Avital Sharansky's short, nervous breaths formed clouds of smoke in the frigid German air. She had not seen her husband, Anatoly, since shortly after their wedding 12 years ago, and within minutes, he would cross the frozen Glienicker Bridge to freedom-and to her.
For years, she had thought of her husband, imprisoned in the Soviet Union after requesting permission to immigrate to Israel, and every day, she relentlessly fought to secure his release. Although an introvert by nature, she led marches, addressed rallies, and met with presidents, prime ministers, royalty, and Jewish leaders about Anatoly's plight. When she would despair of ever seeing him again, she recalled his promise before being sentenced: "My Avital," he had declared, "Next year in Jerusalem!" Now, she thought excitedly, we'll live together in Israel, as we always dreamed.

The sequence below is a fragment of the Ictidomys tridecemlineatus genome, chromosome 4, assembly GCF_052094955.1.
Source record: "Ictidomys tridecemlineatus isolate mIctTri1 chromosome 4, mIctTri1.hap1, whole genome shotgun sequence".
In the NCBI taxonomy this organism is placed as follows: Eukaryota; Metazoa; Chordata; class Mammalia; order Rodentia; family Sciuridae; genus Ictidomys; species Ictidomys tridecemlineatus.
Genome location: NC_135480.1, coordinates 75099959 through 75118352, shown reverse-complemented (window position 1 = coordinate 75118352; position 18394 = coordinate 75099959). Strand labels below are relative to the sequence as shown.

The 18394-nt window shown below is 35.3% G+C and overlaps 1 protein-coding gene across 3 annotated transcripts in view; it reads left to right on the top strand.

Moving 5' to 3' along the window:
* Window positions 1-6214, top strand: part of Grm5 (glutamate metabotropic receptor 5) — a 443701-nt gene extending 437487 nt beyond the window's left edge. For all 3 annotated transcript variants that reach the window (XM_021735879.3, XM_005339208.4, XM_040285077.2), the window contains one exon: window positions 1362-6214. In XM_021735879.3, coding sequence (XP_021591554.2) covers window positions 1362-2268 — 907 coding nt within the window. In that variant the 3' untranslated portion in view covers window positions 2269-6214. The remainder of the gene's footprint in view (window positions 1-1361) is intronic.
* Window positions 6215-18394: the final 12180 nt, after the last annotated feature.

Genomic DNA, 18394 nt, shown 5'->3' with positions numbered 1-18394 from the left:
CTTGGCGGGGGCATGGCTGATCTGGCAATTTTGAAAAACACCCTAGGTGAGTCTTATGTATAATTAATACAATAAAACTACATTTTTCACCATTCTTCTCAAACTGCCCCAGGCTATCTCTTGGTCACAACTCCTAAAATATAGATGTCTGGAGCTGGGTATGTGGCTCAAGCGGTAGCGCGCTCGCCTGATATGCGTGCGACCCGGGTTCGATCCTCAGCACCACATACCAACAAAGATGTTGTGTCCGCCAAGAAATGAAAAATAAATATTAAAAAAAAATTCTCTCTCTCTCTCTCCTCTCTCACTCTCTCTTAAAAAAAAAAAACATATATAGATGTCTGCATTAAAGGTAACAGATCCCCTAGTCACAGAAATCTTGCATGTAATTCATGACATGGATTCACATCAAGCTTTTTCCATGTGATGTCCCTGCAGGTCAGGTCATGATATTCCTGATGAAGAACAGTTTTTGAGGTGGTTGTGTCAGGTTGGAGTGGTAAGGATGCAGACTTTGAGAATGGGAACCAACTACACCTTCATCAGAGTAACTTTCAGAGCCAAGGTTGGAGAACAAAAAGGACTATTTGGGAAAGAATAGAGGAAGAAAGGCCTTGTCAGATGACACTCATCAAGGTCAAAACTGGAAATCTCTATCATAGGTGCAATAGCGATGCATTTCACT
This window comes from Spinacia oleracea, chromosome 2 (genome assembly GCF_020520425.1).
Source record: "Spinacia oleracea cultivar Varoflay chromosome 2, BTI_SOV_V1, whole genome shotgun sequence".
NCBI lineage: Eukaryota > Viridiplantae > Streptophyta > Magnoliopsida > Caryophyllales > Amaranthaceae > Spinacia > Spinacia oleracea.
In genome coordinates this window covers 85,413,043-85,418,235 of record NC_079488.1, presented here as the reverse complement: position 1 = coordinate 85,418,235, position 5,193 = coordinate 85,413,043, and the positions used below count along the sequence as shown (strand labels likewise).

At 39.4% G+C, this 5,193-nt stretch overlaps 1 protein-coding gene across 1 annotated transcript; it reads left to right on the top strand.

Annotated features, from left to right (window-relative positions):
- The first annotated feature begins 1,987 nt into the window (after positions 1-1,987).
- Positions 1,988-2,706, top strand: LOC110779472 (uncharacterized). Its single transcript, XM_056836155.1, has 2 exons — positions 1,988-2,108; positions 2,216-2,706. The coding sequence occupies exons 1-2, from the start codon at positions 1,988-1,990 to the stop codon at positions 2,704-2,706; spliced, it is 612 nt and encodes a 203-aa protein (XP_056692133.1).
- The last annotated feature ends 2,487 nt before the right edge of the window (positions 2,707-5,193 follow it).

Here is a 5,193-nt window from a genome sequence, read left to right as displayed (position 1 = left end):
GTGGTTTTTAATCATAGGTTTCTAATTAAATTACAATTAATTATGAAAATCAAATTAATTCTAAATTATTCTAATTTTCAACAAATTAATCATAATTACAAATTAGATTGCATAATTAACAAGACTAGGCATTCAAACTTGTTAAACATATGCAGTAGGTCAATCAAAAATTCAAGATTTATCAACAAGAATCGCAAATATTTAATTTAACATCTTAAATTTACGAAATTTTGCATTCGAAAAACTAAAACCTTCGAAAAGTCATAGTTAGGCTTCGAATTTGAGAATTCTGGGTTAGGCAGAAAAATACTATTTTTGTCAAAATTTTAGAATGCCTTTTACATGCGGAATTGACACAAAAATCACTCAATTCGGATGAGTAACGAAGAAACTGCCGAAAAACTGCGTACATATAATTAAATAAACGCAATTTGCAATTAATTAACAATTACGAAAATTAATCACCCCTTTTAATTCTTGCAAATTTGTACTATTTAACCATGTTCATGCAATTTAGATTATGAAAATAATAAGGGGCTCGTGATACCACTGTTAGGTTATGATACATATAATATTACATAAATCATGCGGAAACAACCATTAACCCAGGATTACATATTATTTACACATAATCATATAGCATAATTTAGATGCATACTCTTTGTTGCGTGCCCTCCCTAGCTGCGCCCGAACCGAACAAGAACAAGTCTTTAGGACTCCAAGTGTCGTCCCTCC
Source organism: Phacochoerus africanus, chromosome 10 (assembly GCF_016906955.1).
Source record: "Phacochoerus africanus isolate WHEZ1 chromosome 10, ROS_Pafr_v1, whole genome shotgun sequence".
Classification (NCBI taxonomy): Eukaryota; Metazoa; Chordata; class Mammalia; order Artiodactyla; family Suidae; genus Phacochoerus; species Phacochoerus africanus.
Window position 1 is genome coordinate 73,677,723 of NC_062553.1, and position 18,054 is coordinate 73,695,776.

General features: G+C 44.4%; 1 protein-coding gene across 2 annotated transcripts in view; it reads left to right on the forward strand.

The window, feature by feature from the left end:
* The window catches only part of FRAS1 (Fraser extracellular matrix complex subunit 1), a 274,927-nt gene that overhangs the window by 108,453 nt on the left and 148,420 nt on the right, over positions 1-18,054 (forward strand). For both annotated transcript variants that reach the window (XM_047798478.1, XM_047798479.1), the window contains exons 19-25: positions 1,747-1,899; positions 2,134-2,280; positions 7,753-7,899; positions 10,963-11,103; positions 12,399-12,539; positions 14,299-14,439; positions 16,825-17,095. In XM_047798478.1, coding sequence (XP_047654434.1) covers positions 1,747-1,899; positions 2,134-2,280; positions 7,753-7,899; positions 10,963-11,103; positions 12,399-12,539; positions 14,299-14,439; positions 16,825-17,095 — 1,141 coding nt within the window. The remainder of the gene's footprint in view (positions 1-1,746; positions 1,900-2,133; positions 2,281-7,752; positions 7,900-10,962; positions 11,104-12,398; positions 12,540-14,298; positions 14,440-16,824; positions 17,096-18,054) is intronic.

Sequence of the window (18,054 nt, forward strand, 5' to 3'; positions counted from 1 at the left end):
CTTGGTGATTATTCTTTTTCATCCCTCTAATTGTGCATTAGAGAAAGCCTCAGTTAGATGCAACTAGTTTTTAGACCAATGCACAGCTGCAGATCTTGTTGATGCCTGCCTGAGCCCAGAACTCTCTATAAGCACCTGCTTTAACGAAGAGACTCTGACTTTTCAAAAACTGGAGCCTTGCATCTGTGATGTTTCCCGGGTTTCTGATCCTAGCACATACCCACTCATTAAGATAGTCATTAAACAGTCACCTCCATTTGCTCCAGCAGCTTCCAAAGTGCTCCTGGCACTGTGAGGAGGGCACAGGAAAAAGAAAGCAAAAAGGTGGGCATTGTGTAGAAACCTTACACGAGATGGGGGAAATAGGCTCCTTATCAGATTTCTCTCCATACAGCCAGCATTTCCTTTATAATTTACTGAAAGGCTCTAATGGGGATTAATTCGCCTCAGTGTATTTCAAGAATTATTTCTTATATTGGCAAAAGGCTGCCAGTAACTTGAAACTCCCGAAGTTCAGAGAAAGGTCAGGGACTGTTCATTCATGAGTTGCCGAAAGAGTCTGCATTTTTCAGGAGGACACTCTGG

Within minutes, a thin figure appeared on the opposite end of the bridge. With his head held high, Anatoly stepped across the bridge and left captivity forever. As they embraced, Avital could scarcely believe that her efforts had finally been rewarded. But Anatoly, it seemed, had not forgotten his promise to her: "Sorry for being late," he said.
Avital and Anatoly-who later changed his name to Natan-immigrated to Israel, where they reside today with their two daughters. Natan was elected to the Knesset, while Avital was content to stay out of the public eye. She briefly reappeared to address 400,000 people rallying to support the unity of Jerusalem in 2001.